[0096] The tube was put in a HIP-furnace and a maximum temperature was applied in slight excess of the solidus-temperature (e.g. 30.degree. C. above the solidus temperature of the particular cemented carbide grade). A peak temperature of 1310.degree. C. was used during 30 minutes. The HIP-pressure was 150 MPa during that period.

[0097] After the HIP process was performed the tube material was removed by pickling by using a mixture of 2% HF and 20% HNO.sub.3.

[0098] The result was the following:

[0099] A fully dense material, with excellent wear properties was obtained. ASTM B611 wear test was performed:

Physical Properties

[0100] Com (% Co) 8.89

[0101] Hc (k/Am) 16.84

[0102] Density (g/cm.sup.3) 14.35

[0103] Porosity A02B00C00

[0104] WC grain size .about.1 .mu.m

[0105] Hardness (Hv30) 1470

[0106] Mass loss (g)* 0.2412

[0107] The microstructure was characterized by slightly deformed prior powder-particles from which Co-rich binder phase have been partially squeezed out to fill the remaining powder inter-particle interstices.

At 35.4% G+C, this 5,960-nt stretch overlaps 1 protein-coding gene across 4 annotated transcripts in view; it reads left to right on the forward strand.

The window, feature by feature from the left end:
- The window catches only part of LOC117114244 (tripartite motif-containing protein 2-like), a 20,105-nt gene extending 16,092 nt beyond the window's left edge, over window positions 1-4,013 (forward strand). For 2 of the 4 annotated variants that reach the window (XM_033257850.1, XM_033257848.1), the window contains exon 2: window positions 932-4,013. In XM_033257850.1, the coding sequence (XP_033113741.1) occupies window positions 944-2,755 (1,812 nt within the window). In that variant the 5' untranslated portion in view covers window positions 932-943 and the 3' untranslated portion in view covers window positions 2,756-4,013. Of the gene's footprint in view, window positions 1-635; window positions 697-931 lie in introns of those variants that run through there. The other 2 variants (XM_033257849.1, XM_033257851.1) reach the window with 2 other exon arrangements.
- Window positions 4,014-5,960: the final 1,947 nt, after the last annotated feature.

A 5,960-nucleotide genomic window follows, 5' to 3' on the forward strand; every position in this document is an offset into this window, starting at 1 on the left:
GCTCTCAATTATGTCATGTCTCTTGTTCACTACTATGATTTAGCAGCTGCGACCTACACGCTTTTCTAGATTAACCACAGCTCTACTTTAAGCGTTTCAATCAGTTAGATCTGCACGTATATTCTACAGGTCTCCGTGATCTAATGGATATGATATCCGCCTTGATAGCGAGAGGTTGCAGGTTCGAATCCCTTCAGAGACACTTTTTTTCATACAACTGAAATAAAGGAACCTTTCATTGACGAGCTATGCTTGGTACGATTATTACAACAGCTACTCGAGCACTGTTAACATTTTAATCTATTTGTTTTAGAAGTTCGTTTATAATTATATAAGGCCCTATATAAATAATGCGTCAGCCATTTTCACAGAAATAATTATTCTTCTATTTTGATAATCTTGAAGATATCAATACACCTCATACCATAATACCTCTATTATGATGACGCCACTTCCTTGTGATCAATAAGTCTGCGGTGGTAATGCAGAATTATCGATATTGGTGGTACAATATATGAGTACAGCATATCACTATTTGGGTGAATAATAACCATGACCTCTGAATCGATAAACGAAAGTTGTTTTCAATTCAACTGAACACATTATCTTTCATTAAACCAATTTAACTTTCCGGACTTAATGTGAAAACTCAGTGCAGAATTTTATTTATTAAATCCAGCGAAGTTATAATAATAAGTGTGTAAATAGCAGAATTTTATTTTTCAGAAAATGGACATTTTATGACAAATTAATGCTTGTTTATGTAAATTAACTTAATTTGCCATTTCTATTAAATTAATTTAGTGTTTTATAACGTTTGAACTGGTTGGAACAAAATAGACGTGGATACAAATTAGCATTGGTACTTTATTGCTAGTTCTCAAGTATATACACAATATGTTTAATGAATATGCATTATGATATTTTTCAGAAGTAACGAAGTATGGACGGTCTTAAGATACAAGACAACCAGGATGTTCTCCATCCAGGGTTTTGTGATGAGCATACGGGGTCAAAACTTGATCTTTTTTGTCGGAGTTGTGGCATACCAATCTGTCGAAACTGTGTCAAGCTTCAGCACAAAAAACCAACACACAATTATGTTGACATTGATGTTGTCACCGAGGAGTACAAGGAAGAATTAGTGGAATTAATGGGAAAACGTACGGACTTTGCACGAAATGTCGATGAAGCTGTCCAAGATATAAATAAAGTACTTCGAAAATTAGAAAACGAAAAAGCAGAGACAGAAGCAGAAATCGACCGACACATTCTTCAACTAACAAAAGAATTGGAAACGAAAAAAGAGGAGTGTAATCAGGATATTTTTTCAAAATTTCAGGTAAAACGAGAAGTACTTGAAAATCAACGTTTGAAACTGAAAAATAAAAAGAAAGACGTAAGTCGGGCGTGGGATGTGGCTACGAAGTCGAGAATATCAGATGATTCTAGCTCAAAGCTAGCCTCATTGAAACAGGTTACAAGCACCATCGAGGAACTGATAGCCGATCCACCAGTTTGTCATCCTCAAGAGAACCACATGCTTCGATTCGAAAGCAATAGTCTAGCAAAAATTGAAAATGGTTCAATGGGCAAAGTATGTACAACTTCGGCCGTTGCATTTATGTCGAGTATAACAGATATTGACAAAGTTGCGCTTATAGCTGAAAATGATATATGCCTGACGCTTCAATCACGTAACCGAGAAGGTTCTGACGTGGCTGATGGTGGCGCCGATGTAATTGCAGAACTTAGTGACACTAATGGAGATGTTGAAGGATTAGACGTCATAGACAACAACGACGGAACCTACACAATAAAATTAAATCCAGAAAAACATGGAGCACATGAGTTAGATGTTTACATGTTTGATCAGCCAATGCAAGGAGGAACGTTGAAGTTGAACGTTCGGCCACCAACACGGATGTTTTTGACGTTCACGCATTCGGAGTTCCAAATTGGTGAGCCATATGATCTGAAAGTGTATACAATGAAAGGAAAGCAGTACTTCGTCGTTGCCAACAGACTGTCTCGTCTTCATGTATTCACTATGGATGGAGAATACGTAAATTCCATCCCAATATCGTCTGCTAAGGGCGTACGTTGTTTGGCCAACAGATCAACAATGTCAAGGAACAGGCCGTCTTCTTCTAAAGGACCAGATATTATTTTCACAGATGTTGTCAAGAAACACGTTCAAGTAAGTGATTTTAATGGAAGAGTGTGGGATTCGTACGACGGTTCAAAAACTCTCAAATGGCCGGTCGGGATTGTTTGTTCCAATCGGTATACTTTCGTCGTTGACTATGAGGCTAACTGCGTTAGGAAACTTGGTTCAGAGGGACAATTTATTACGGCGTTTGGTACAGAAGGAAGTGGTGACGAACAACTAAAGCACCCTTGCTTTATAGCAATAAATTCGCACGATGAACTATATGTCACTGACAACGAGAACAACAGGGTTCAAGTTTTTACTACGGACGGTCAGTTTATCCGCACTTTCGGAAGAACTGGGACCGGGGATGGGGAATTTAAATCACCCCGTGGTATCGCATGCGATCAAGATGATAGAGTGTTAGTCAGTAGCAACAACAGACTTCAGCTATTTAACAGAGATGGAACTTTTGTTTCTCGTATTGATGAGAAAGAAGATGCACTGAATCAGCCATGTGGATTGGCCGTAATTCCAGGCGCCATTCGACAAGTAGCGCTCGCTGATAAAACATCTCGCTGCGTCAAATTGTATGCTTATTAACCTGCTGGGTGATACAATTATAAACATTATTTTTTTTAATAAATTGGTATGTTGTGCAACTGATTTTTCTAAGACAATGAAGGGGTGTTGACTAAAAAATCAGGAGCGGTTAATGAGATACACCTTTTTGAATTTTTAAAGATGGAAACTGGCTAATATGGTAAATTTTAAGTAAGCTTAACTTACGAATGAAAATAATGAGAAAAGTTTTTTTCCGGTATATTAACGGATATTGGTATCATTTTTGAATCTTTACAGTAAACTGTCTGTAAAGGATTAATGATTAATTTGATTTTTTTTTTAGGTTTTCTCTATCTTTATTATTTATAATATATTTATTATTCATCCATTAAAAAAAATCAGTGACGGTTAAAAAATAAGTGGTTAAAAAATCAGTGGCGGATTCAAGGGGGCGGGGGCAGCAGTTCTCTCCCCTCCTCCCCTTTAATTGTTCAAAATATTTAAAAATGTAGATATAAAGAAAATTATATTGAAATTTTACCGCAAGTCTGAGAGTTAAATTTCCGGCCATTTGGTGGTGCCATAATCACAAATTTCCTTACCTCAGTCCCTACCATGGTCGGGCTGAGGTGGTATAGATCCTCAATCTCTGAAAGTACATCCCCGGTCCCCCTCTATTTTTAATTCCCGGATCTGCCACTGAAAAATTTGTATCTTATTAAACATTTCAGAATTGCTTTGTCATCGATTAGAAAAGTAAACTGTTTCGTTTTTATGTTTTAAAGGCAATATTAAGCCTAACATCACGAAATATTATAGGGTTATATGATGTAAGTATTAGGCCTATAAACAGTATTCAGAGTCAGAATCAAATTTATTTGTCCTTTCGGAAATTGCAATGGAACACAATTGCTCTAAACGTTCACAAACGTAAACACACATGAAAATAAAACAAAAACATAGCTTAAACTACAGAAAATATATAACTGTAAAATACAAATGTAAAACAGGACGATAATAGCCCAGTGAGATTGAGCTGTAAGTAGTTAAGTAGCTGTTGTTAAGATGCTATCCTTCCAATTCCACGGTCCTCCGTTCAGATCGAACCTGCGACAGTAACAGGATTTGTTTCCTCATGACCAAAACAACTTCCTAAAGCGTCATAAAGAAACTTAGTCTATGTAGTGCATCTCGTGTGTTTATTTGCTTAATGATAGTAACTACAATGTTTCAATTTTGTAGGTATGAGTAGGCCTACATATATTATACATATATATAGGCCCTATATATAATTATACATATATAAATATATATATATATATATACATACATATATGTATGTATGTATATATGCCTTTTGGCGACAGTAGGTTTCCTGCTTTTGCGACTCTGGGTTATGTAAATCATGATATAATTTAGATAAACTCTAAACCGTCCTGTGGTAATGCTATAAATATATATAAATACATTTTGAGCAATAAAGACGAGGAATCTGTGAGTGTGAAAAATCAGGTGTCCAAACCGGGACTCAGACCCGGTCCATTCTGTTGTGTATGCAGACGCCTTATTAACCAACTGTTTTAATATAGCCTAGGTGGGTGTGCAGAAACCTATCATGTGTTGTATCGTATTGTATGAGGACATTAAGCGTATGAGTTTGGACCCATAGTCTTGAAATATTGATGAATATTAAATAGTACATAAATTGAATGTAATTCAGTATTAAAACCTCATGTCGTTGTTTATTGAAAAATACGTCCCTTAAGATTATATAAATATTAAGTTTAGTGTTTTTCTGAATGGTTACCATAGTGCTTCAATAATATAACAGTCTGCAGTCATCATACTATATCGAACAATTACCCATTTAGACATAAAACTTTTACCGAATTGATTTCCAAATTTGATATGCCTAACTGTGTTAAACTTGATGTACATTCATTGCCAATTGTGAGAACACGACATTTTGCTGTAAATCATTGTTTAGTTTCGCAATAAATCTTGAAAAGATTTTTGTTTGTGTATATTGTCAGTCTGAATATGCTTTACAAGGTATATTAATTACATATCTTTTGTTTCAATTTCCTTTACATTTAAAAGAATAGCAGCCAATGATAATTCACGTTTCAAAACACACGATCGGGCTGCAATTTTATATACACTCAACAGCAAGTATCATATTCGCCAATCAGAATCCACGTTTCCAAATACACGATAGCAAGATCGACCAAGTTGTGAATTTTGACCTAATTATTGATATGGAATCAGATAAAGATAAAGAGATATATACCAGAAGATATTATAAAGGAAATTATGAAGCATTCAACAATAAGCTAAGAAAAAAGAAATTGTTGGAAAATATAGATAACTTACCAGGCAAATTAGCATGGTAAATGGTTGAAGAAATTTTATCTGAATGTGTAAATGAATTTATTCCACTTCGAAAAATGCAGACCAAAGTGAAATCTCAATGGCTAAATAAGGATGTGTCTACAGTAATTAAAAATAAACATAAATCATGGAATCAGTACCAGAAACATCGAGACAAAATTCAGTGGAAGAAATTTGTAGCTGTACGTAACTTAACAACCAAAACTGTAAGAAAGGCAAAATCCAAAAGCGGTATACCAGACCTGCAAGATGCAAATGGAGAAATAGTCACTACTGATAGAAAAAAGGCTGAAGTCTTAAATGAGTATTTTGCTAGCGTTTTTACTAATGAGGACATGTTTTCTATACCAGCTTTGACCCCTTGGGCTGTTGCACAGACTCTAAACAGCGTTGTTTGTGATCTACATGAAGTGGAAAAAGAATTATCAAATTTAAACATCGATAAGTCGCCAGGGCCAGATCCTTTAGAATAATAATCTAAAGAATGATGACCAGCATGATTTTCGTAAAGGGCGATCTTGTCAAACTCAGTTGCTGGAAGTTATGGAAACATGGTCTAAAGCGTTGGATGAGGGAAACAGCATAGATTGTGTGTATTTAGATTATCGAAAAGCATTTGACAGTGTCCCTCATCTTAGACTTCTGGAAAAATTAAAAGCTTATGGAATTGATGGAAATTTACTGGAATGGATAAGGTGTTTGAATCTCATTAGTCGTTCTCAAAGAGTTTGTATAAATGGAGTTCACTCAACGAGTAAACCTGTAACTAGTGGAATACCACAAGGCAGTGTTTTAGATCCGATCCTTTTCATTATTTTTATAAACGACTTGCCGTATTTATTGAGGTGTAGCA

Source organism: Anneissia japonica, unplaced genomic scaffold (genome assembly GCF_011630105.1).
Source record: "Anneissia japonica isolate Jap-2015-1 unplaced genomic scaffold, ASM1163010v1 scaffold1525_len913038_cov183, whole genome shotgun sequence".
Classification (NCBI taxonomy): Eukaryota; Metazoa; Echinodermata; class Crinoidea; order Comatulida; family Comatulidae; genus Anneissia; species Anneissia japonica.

[0108] FIG. 2 shows an image of a cross-section of an interface between the Zr capsule and the cemented carbide component, wherein 1=Zr; 2=ZrC; 3=Prior Zr-rich Zr/Co-eutectic area; 4=sub-carbide phase; 5=Prior particles; 6=Squeezed out Co-binder phase. As can be seen from FIG. 2, a bulk microstructure (i.e. within a distance of 100-200 .mu.m from the capsule wall) characterized by absence of detrimental phase formations. Only a thin (about 100 .mu.m) surface zone of the cemented carbide was found to be severely affected by sub-carbide formation and capsule metal (Zr-alloy) enrichment of the binder phase. The ZrC-layer in contact with the Zr-metal was only about 10 .mu.m thick.